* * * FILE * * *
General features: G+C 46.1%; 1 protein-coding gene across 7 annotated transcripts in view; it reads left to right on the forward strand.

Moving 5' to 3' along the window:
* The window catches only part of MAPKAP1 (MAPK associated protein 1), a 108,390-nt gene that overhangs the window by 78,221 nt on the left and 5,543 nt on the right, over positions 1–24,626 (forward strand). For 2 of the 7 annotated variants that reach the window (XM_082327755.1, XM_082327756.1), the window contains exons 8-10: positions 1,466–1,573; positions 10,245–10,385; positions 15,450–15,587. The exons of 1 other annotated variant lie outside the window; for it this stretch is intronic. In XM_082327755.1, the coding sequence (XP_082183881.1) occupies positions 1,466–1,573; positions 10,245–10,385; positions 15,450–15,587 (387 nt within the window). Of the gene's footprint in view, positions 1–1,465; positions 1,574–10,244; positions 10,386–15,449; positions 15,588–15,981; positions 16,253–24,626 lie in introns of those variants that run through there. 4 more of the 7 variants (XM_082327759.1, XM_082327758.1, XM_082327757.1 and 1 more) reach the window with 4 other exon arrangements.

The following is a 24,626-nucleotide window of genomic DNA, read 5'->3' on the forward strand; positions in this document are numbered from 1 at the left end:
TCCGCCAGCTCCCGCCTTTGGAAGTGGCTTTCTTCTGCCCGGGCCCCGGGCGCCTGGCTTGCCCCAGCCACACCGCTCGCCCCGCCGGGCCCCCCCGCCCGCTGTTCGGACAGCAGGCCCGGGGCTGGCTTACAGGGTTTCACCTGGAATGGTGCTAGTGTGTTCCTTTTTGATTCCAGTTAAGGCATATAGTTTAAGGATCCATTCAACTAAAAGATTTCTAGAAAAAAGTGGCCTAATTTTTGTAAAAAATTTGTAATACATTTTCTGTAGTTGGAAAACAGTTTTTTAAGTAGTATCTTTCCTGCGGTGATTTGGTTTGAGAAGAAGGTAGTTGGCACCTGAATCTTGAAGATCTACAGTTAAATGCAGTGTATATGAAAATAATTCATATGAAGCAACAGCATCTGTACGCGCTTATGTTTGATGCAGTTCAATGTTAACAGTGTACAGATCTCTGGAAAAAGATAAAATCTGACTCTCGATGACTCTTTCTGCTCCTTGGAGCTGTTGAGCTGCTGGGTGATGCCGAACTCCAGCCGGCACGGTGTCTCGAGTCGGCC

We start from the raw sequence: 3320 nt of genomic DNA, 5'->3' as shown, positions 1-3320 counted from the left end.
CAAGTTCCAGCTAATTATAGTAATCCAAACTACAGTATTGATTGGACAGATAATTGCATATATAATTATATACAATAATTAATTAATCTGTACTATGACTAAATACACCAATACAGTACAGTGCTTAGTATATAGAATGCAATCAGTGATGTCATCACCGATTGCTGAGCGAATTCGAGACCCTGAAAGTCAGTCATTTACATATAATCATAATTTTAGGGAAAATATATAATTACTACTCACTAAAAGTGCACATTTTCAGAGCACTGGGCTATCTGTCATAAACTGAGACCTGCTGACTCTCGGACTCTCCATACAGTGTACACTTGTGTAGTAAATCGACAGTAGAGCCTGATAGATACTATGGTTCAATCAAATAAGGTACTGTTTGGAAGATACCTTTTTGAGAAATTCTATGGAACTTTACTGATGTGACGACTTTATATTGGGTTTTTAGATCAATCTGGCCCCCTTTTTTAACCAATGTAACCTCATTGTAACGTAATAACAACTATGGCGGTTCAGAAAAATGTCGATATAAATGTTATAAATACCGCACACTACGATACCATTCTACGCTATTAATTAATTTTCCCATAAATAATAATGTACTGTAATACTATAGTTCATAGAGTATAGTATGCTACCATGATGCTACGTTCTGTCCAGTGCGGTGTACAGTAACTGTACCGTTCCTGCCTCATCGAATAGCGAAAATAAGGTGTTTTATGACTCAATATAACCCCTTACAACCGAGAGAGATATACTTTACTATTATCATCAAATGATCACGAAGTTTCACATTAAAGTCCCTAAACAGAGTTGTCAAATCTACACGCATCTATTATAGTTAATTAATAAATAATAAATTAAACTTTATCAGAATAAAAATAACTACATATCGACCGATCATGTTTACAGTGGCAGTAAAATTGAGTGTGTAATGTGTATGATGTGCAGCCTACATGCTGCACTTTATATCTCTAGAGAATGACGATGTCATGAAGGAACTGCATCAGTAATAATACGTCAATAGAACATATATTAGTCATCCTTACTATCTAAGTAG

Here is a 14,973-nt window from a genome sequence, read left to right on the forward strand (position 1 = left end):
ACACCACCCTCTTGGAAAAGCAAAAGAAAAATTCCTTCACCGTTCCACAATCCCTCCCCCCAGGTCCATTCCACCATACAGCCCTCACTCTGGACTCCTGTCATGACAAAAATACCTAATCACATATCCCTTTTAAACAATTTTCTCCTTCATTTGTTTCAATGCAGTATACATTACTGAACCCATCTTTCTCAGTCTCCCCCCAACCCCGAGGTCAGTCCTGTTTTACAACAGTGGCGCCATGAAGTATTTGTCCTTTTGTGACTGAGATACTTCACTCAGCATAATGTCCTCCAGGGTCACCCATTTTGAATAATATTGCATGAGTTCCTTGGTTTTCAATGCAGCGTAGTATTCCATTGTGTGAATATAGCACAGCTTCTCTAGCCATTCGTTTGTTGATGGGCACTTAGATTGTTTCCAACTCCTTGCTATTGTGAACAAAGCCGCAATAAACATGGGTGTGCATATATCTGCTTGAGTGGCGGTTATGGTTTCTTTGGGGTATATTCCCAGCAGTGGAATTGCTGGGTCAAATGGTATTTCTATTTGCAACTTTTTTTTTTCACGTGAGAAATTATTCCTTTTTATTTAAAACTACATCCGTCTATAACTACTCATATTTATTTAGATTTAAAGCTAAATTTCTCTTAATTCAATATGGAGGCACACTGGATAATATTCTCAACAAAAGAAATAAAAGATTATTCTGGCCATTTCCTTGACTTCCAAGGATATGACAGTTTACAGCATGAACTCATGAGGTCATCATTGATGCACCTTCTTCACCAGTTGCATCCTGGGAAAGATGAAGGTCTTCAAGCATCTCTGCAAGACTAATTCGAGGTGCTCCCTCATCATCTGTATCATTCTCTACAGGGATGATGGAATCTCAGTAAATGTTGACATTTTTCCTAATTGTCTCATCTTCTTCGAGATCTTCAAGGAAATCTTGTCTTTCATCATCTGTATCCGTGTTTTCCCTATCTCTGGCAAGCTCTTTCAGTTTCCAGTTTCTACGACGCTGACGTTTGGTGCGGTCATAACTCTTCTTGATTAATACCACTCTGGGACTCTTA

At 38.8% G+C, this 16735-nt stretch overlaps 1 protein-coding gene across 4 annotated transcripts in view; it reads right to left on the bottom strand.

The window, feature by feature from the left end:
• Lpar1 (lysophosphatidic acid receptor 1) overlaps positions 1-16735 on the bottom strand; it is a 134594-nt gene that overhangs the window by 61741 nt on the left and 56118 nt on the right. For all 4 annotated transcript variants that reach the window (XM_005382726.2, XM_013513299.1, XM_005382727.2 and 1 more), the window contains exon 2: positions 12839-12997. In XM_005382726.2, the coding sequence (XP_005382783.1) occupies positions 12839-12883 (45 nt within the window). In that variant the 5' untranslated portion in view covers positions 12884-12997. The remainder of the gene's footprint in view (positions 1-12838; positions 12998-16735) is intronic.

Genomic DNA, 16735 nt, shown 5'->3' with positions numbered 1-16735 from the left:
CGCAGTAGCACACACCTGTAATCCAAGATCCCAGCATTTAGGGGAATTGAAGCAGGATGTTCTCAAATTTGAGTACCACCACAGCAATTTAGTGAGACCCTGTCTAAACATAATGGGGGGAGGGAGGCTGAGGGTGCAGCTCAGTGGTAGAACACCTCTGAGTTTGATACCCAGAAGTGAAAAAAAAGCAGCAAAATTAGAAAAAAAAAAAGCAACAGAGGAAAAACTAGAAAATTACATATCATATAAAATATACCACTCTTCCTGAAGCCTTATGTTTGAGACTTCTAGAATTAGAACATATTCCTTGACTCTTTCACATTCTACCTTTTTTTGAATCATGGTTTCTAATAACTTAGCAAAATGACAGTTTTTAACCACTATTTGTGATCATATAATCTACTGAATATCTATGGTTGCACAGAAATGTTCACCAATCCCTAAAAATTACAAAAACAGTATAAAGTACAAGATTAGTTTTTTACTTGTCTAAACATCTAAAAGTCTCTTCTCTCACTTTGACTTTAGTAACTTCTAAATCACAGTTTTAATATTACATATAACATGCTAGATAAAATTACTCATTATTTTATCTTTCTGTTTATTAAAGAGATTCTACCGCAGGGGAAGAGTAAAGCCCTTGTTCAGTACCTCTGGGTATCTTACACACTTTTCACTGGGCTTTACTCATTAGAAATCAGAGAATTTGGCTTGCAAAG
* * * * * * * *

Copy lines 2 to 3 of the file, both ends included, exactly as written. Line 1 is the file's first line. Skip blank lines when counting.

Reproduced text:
Moving 5' to 3' along the window:
* The window catches only part of MAPKAP1 (MAPK associated protein 1), a 108,390-nt gene that overhangs the window by 78,221 nt on the left and 5,543 nt on the right, over positions 1–24,626 (forward strand). For 2 of the 7 annotated variants that reach the window (XM_082327755.1, XM_082327756.1), the window contains exons 8-10: positions 1,466–1,573; positions 10,245–10,385; positions 15,450–15,587. The exons of 1 other annotated variant lie outside the window; for it this stretch is intronic. In XM_082327755.1, the coding sequence (XP_082183881.1) occupies positions 1,466–1,573; positions 10,245–10,385; positions 15,450–15,587 (387 nt within the window). Of the gene's footprint in view, positions 1–1,465; positions 1,574–10,244; positions 10,386–15,449; positions 15,588–15,981; positions 16,253–24,626 lie in introns of those variants that run through there. 4 more of the 7 variants (XM_082327759.1, XM_082327758.1, XM_082327757.1 and 1 more) reach the window with 4 other exon arrangements.